hundreds of copper sweepers.
If you are a macro photographer, this is a wonderful place to get all kinds of shots.

Rose Wreck in Tyrrel Bay

Length of Dive Wreck 12 metres/ 40 feet.
Depth of Dive site: 20 metres/ 70 feet.

Wreckdive Carriacou, the Rose.

The Rose is a wreck in Tyrell Bay.

An artificial wreck, the Rose sits neatly on a sand bed.
Giant lobsters are normally found inside the hold while green moray eels hide in the mast.

Surrounding the wreck are lots of stingray, porcupine fish and more.
The sand around it however, plays host to numerous stingrays, garden eels, urchins, and more.
Take a bearing on the shore before jumping in the blue and have a ride to it after visiting the wreck.

Jack A Dan dive – Carriacou.
Scuba diving Carriacou.

Reef diving in Carriacou.

A shallow reef that makes an excellent dive training site or reef for beginners.
The top of the reef is at 20 feet (6 m) and is almost always calm.
Lots of sea fans and a variety of hard corals.
Advanced divers will find a lot of high-voltage diving opportunities.
Most diving is conducted from boats and drift diving is standard fare throughout the Windwards.

Dive operators on Carriacou.

Diving operators on Carriacou – Dive schools.
Lumbadive diving operators in HarveyVale.
Lumbadive is operating from the south end of Tyrell Bay.
Lumbadive
473-443-8566

Dive shops and Dive Excursions.

Deefer diving dive operator in Hillsborough.

Deefer diving is a PADI 5 star dive center.
The shop is located north of the main street in Hillsborough.
See the Carriacou diving map above for the exact location.

Deefer Diving Carriacou
Main Street, Hillsborough
Carriacou, Grenada W.I.
phone: (1473)443 7882
email: info@deeferdiving.com

Diveshops in Tyrell Bay – Harveyvale.

Arawak Divers.

Arawak divers have been operating their diveshop and tutorals for many years on Carriacou.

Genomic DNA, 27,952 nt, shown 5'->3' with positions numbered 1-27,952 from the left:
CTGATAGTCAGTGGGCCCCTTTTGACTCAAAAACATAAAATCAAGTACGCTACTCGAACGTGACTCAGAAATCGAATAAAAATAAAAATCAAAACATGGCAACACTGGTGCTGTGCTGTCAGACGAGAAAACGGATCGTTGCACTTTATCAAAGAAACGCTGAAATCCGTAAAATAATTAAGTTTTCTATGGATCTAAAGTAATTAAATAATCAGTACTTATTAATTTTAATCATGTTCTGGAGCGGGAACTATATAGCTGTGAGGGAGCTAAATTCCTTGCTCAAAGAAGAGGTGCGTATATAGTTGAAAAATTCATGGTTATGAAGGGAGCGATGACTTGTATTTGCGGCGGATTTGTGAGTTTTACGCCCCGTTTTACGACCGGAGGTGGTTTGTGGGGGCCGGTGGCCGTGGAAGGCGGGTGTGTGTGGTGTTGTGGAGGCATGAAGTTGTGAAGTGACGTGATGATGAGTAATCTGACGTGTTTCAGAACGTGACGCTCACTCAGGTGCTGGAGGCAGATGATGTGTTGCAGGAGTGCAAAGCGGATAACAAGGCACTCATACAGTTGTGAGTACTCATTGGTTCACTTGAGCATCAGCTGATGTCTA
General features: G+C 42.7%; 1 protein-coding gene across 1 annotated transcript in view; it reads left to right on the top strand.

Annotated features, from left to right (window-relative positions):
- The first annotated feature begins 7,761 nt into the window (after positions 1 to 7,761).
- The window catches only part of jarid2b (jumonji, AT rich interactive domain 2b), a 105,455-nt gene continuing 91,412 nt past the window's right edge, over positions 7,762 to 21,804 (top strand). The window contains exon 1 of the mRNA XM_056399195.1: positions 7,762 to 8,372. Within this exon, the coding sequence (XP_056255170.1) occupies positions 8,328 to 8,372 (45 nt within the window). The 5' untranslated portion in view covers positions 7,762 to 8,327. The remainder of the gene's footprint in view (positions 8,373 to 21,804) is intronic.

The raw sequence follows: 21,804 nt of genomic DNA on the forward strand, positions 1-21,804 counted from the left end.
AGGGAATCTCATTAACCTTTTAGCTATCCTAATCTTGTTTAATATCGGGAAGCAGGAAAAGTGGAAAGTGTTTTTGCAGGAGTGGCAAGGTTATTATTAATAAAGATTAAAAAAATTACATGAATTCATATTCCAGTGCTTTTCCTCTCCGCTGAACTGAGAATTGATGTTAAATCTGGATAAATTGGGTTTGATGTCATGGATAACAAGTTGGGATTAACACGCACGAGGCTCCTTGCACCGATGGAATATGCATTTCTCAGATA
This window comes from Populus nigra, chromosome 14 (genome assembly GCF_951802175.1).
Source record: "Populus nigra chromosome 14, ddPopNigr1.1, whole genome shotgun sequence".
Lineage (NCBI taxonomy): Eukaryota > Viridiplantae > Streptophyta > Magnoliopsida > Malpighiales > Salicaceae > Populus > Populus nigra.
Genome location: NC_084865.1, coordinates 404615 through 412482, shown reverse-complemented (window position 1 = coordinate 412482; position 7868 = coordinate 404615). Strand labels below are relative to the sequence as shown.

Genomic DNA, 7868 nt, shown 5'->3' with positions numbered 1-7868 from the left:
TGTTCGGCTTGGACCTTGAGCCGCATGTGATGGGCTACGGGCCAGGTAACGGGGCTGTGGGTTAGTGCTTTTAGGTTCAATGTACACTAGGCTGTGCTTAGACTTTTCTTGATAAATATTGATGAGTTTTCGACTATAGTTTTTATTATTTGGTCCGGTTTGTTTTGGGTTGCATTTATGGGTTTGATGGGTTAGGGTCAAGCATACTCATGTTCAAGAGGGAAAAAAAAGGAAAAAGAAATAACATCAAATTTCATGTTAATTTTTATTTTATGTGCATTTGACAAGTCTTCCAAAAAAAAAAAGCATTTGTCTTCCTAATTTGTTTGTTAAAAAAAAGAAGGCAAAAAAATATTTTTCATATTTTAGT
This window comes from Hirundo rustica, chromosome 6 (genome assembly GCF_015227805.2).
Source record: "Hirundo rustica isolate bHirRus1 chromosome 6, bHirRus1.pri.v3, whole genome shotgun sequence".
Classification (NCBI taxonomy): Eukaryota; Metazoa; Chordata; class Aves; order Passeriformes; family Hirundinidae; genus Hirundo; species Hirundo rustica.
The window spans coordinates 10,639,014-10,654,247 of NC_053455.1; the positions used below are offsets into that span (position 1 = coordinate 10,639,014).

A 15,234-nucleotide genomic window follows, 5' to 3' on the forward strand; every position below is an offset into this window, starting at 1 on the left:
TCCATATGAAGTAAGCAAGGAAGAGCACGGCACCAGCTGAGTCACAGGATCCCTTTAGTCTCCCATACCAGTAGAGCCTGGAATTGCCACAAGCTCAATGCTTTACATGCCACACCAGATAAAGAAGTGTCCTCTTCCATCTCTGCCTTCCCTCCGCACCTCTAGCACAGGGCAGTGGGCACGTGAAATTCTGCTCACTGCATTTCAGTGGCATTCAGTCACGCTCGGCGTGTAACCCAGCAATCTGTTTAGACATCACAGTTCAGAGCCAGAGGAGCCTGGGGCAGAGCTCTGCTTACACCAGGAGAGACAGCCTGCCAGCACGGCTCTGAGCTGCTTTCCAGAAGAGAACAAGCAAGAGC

Located on the street along the bay in Harveyvale, see the diving map for the location of Arawak Divers.
Phone / Fax: (++1-473) 443 – 6906
Cell: (++1-473) 457-5112
Email: arawakdivers@spiceisle.com

Lumbadive.

Lumbadive is operating from the south end of Tyrell Bay, right below Pizzeria the Lazy Turtle.
There is a lot of information about the diving on the Lumbadive website.
Office 473-443-8566
Mobile 473-457-4539
VHF 16
Skype: LUMBADIVE

Video Gallery of diving around Carriacou.

Safety issues when diving.

Dive operators typically use guides with surface marker buoys to lead groups.

Because of the strong currents sometimes involved, I’d recommend carrying an inflatable surface tube, a Dive Alert® audible signaling device or whistle, small signal strobe and reflector in your buoyancy compensator (BC) pocket for safety — just in case you get temporarily separated from your guide.

Grenada does not have a recompression chamber.
Trinidad and Barbados both have recompression facilities, about 30 minutes away by air ambulance.

All members of the Grenada Scuba Diving Association have an emergency plan and oxygen on board their dive boats.
Carriacou and Grenada are getting more and more visitors every year.
However, since Grenada and Carriacou are charmingly off the beaten track, the reefs, wrecks and corals remain unspoiled.

Grenada’s dedication to preserving its marine resources is evident.
A large portion of the island’s offshore real estate has been designated as an underwater marine park that features moorings installed at popular dive sites.
A park ranger patrols the area by boat.
The area is a no-take zone and divers are reminded not to disturb coral or marine life within park waters.